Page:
The work of Wales’s most admired and effective voluntary organisations will be recognised at a national awards ceremony.
The annual awards run by Wales Council for Voluntary Action
(WCVA) and supported by Class Networks will be given out at a
ceremony hosted by BBC news presenter Sian Lloyd at the St David's
Hotel in Cardiff on Thursday 16 February.
The shortlisted groups in each category are:
The Class award for best communications
People recovering from substance misuse have been able to
'redefine' themselves as the result of an imaginative campaign run
by NewLink Wales to challenge stigma and provoke discussion.
Heroine Day, the Cardiff-based charity's most ambitious
communications and fundraising project in its17-year history, was
devised to celebrate the heroic effort of recovery from drug and
alcohol use - rather than it being something most people avoided
University of South Wales Students' Union
The creation of a communications team resulted in the University
of South Wales seeing the biggest increase in engagement in the
students' union sector in the country.
Following a merger between the former Universities of
Glamorgan and Wales, Newport, the union had neither a
dedicated communications team nor effective, strategic way of
communicating with its members. Promotions of campaigns and
activities were sporadic, last minute and without clear messages or
Harnessing the power of Twitter has 'revolutionised' the way
YMCA Swansea interacts with and supplies business information to
both internal and external stakeholders.
Social media has become a critical business tool for the small
team of staff, allowing it to communicate with the outside
world. Members were 'early adopters' of Twitter, realising
they could be having direct conversations day and night with 'key
The environmental award
The Penllergare Trust
An environmental charity in a valley on the outskirts of Swansea
with more than 100 volunteers ranging from eight years old to 87,
the Penllergare Trust was one of only two sites in Wales last year
to be presented with the Queen's Award for Voluntary Service.
The Trust was set up in 2000 to restore the landscape, which
contains lakes, a walled garden, waterfall and some nationally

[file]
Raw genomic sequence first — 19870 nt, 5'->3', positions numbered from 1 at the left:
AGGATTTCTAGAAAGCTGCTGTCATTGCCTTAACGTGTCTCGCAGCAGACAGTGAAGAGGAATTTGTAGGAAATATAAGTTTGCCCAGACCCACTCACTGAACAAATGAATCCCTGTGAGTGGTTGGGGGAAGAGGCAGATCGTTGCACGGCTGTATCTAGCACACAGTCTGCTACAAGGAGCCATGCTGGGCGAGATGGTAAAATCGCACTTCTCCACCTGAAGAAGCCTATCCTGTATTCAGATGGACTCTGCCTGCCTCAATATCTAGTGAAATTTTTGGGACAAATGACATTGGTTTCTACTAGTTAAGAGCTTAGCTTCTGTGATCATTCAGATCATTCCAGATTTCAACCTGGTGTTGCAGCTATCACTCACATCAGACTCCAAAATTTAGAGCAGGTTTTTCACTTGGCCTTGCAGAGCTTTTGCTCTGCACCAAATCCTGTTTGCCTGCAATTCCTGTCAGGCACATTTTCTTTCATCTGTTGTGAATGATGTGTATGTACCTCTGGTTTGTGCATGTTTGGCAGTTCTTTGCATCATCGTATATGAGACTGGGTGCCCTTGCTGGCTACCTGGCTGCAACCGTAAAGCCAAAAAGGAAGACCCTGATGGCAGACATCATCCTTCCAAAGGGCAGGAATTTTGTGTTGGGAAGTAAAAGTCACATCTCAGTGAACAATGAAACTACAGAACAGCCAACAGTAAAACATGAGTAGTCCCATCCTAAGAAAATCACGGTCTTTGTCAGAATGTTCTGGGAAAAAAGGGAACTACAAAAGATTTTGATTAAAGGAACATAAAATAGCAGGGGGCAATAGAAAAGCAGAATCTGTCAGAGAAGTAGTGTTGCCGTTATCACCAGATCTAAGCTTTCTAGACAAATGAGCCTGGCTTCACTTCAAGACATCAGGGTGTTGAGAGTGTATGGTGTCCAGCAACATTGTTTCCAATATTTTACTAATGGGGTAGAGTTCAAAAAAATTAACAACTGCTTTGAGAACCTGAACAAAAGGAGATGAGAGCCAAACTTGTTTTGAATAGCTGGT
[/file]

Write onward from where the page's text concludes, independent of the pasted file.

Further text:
important historical features - one of the first photographs taken
of the moon was from its observatory.
Canton & Riverside Grows Wild
The 'greyest areas of Cardiff' are being greened thanks to the
efforts of Canton & Riverside Grows Wild, a small group of
volunteers determined to make positive changes to their
Having adopted four neglected green spaces in the deprived areas
of Riverside and Canton and developed them into wildlife havens,
the group has delivered workshops to residents in growing and
harvesting fruit and vegetables from gardens.
NewLink Wales - Buzzin Project
People with substance misuse issues are being helped on the road
to recovery by learning how to become beekeepers. NewLink Wales is
addressing clients' problems through its innovative and exciting
Buzzin Project concept, which has seen the installation of beehives
in the organisation's car park.
Running since April 2016, volunteers learn practical and
organisational skills, teamwork and many other transferable skills.
The project has also developed qualifications for participants to
enhance their employability skills, with six of them having
qualified as beekeepers and about to train others.
The health, social care and wellbeing award
Cardiff People First
Cardiff People First is run for and by people with a learning
disability, with employees, trustees and volunteers all having
first hand experience of what it means.
The group manages projects with partners to campaign to change
attitudes, get better services and enjoy more opportunities.
Initiatives have included working with Screening for Life to create
a film about cervical smears so that women with a learning
disability know what to expect and why they should be
Young people across South East Wales are seeing their health and
wellbeing improved through an innovative approach to peer-led